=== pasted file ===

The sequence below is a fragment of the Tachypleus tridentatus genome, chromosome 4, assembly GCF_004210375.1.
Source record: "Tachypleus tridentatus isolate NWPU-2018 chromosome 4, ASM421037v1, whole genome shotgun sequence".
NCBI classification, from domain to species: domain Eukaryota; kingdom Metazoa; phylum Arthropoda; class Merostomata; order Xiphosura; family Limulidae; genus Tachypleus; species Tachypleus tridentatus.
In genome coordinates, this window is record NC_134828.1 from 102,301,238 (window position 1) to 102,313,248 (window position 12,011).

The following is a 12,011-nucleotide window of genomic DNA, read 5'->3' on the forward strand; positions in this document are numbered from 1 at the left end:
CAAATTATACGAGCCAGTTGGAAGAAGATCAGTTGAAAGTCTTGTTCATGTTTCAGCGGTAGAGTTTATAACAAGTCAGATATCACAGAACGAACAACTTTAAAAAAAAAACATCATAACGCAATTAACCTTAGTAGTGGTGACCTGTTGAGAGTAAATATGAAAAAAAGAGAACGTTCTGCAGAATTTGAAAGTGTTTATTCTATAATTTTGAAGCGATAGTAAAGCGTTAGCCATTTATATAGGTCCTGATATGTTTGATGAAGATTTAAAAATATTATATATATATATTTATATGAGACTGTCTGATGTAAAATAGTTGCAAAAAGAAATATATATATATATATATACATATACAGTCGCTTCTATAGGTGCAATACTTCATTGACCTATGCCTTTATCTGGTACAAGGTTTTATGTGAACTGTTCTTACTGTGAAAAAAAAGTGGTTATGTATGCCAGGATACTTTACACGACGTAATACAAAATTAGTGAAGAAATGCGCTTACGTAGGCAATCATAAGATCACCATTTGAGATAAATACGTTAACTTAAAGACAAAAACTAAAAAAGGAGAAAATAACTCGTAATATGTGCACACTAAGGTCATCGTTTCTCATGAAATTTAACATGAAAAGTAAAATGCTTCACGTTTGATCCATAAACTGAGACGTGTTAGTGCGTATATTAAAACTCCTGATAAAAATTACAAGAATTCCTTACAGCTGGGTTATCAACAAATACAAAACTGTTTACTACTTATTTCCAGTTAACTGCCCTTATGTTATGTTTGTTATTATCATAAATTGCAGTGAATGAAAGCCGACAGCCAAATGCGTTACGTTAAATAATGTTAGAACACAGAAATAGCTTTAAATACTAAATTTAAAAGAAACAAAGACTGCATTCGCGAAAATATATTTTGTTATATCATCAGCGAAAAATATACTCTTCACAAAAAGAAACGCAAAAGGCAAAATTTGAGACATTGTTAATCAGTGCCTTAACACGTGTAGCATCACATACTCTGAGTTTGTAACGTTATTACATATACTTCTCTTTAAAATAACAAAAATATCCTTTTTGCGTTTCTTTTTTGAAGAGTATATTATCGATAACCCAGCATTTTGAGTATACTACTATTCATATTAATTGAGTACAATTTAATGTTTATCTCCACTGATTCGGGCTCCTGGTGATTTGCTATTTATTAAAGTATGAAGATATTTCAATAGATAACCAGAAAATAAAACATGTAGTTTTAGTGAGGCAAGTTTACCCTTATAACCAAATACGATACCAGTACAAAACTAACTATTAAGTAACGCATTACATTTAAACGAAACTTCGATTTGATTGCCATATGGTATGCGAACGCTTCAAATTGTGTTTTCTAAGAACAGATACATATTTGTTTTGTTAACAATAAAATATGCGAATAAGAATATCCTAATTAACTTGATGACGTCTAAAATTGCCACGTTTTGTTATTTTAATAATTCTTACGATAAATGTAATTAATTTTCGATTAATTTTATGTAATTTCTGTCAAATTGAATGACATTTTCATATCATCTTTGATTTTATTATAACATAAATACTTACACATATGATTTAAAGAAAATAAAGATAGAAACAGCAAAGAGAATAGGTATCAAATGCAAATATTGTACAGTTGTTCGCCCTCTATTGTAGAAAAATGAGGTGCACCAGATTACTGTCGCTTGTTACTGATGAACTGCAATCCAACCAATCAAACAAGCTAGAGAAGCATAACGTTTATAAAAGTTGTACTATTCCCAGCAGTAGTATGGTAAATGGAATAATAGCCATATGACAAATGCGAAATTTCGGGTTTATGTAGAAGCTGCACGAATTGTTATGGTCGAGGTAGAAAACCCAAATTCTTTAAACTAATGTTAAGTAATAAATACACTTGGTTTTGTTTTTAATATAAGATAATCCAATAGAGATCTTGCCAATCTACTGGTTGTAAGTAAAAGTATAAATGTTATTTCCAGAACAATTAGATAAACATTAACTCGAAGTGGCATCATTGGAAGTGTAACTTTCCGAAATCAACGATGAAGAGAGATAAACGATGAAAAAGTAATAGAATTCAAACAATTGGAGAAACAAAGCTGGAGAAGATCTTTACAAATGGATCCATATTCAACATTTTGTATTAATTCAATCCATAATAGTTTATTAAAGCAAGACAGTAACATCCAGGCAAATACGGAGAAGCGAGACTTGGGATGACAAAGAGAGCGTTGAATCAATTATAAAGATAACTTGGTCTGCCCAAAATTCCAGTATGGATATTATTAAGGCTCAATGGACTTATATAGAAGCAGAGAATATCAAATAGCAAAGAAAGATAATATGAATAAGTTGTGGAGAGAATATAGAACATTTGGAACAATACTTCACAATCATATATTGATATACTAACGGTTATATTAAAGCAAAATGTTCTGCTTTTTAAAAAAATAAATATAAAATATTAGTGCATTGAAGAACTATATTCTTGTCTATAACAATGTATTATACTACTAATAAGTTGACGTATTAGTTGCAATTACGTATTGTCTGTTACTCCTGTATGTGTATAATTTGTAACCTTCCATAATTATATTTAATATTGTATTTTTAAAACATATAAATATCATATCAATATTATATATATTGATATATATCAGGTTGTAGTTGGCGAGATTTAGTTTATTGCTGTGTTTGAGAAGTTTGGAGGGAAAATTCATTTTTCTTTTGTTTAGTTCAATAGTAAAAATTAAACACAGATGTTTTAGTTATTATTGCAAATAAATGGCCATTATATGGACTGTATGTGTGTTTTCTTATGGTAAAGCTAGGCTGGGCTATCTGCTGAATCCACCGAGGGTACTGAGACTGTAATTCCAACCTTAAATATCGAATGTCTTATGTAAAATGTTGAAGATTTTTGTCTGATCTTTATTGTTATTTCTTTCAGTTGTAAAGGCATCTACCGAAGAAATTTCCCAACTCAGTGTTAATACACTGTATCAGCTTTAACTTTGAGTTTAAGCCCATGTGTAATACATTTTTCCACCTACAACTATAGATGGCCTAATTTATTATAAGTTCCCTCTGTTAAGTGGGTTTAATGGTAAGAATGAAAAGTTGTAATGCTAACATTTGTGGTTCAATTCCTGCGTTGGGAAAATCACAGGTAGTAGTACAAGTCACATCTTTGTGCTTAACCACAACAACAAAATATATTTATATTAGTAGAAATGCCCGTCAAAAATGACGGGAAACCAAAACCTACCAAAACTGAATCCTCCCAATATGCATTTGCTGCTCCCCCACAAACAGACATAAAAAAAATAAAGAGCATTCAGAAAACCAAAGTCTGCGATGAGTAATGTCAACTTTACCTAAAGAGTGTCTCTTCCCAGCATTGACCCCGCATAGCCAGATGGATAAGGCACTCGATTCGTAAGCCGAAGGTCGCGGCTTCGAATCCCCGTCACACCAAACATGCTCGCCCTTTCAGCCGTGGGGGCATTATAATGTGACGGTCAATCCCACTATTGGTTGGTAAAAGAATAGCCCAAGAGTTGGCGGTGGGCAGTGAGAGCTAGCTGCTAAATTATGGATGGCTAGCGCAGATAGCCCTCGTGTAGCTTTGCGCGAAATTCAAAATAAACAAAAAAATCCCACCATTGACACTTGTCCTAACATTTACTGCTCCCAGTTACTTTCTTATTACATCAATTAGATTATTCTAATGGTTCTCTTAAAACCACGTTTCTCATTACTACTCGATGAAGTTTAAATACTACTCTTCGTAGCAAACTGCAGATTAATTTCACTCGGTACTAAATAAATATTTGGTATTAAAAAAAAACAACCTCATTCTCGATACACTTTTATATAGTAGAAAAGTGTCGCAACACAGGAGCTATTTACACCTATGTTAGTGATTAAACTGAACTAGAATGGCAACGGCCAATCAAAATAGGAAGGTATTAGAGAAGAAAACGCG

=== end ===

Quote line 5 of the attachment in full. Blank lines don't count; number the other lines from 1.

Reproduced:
The following is a 12,011-nucleotide window of genomic DNA, read 5'->3' on the forward strand; positions in this document are numbered from 1 at the left end: